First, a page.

History of building
The museum grounds comprise an area of 7,811 square meters. While creating the architectural design of the museum, the architect Peter Žalman had to take into account a number of constraints stemming from the unique location within the waterworks area. When searching for an appropriate form, the historic context of the site was an important inspiration. The northern border of the Roman Empire “Limes Romanus” (today near the border between Hungary, Austria and Slovakia) once led through the site. The notional form of the museum has evolved from the idea of a ship – the Roman galley, becoming a symbolic and timeless link between the past and the present. Based on this original idea the architect proposed a ship-like floor plan with vertical members symbolising oars, which support the main structure.
The building facade is a compact oval, with the south elevation opening up through the glazed curtain-wall that brings natural light into the museum’s central space. Further light is led into the spaces through roof lights and a horizontal band of high-level windows. The building design and its interior reflect fundamental needs of a modern art museum. One of the important aspects is a direct relationship between the interior and the exterior and a carefully considered external park and wider surroundings as part of the overall architecture of the place. The glazed curtain wall is a perfect mediator of this relationship. Externally, the character of the building is enhanced by coloured walls drawing on classical modernism – red, blue, white, grey and yellow. Viewed from a distance or from a bird’s-eye view, the building appears as if floating on the water surface. For purposes of a museum the most important aspect is the internal experience and the spatial layout. The contemporary display of artwork tends to prefer a generous hall-like space without any obstructions or subdivisions into smaller isolated rooms. Such open spaces provide flexibility for the presentation of exhibits of different types and sizes. The main exhibition space is on two levels connected via a ramp, allowing the presentation of large-scale artworks on the ground level as well as providing a visual connection between the two spaces. The upper level is also conceived as an open space, which can be subdivided into smaller rooms for display purposes through a system of vertical panels.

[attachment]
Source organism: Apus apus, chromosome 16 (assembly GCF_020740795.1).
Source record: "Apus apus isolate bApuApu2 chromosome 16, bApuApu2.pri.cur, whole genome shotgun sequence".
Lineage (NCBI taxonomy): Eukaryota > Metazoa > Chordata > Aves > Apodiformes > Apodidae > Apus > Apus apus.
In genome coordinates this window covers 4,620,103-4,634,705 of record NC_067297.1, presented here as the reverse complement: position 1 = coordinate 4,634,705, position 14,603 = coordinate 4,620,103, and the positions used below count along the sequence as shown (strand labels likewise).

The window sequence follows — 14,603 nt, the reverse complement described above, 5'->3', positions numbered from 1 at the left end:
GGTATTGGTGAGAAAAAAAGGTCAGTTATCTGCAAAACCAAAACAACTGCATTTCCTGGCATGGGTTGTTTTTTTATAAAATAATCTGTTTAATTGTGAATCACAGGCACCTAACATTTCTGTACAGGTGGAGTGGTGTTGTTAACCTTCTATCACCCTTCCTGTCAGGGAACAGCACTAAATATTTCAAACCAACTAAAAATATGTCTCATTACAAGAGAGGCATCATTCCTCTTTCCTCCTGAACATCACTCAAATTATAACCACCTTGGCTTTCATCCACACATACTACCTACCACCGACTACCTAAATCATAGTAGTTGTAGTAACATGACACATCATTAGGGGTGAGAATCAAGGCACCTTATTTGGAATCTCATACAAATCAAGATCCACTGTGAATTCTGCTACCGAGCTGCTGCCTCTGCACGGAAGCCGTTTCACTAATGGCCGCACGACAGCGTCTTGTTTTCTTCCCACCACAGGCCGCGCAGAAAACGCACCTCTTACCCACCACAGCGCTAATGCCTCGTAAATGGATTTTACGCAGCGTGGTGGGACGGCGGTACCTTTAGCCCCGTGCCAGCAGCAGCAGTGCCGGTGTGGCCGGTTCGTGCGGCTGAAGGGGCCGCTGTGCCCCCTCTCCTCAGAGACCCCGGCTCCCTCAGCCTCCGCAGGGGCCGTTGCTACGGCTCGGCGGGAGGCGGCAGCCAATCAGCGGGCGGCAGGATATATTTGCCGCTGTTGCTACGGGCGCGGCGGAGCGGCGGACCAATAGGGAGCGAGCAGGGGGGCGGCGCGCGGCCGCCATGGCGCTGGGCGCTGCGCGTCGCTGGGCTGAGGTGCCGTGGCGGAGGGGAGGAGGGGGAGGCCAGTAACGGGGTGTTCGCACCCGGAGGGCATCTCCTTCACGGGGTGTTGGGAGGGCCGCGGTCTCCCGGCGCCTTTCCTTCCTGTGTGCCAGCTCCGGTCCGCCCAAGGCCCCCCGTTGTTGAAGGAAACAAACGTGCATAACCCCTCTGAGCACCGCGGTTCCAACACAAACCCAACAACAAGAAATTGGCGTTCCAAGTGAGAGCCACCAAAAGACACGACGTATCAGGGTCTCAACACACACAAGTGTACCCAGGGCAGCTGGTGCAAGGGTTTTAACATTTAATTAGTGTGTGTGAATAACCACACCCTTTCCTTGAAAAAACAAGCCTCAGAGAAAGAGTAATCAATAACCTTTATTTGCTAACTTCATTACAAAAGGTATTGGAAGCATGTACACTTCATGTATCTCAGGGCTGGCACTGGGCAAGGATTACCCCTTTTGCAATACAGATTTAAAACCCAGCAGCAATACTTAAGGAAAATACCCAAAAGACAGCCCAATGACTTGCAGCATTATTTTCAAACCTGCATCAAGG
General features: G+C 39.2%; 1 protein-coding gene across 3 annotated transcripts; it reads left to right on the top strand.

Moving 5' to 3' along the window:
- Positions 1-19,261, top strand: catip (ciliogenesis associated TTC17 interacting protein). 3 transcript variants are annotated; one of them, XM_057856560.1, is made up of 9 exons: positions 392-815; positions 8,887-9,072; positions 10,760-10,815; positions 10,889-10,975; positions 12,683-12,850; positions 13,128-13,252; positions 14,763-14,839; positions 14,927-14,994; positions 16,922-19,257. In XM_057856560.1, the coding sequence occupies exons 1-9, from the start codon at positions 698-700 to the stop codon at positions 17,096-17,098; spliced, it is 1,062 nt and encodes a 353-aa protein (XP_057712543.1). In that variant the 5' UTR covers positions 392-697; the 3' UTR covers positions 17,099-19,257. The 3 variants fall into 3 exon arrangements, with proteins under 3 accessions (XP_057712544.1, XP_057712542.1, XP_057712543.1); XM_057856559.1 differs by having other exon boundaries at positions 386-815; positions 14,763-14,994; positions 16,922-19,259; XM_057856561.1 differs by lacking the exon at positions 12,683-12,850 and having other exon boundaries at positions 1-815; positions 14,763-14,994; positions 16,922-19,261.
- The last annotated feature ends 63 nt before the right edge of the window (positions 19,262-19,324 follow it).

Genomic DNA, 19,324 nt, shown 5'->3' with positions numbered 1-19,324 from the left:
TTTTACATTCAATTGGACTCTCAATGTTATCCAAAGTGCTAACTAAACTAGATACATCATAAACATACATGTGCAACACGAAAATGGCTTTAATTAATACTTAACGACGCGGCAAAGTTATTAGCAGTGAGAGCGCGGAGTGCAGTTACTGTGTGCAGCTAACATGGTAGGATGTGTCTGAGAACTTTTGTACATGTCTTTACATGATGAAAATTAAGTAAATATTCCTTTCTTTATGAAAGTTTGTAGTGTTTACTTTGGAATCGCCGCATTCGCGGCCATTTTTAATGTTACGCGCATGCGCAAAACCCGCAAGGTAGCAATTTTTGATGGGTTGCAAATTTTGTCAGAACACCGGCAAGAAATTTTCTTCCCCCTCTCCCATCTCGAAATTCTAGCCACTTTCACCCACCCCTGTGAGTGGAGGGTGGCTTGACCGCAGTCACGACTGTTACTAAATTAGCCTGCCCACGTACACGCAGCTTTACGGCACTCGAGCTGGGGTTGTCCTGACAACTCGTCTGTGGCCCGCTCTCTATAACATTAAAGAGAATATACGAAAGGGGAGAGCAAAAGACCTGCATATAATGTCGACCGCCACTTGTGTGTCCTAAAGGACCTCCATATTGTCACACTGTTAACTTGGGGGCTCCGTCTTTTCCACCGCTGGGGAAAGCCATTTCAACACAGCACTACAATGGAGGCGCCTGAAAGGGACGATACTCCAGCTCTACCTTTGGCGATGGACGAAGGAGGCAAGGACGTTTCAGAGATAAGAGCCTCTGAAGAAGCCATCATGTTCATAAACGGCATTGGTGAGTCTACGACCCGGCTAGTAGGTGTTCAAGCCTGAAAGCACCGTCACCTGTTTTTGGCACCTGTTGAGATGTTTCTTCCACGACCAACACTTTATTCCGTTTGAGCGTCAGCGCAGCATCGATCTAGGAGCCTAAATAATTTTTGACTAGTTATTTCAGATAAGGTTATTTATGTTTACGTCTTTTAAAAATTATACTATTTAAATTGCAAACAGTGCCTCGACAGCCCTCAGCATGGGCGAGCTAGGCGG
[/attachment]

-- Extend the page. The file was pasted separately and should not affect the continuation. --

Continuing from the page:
The main exhibition spaces are complemented by additional functional spaces – such as a lecture hall, an art shop and a café. The interior design was developed as collaboration between architects Peter Žalman and Zuzana Žalmanová. Over the short period of its existence, the museum has become one of Bratislava’s architecture landmarks.
Prompted by the change of the museum’s status, an extension to the Danubiana was approved in order to provide spaces for permanent exhibitions of Slovak and international modern art. The extension is designed as a series of interlinked pavilion spaces along the northeast shore of the peninsula. Its morphology is again connected with the place, the Danube waters, characterised through a metaphor of river waves, light reflections and undiscovered forces.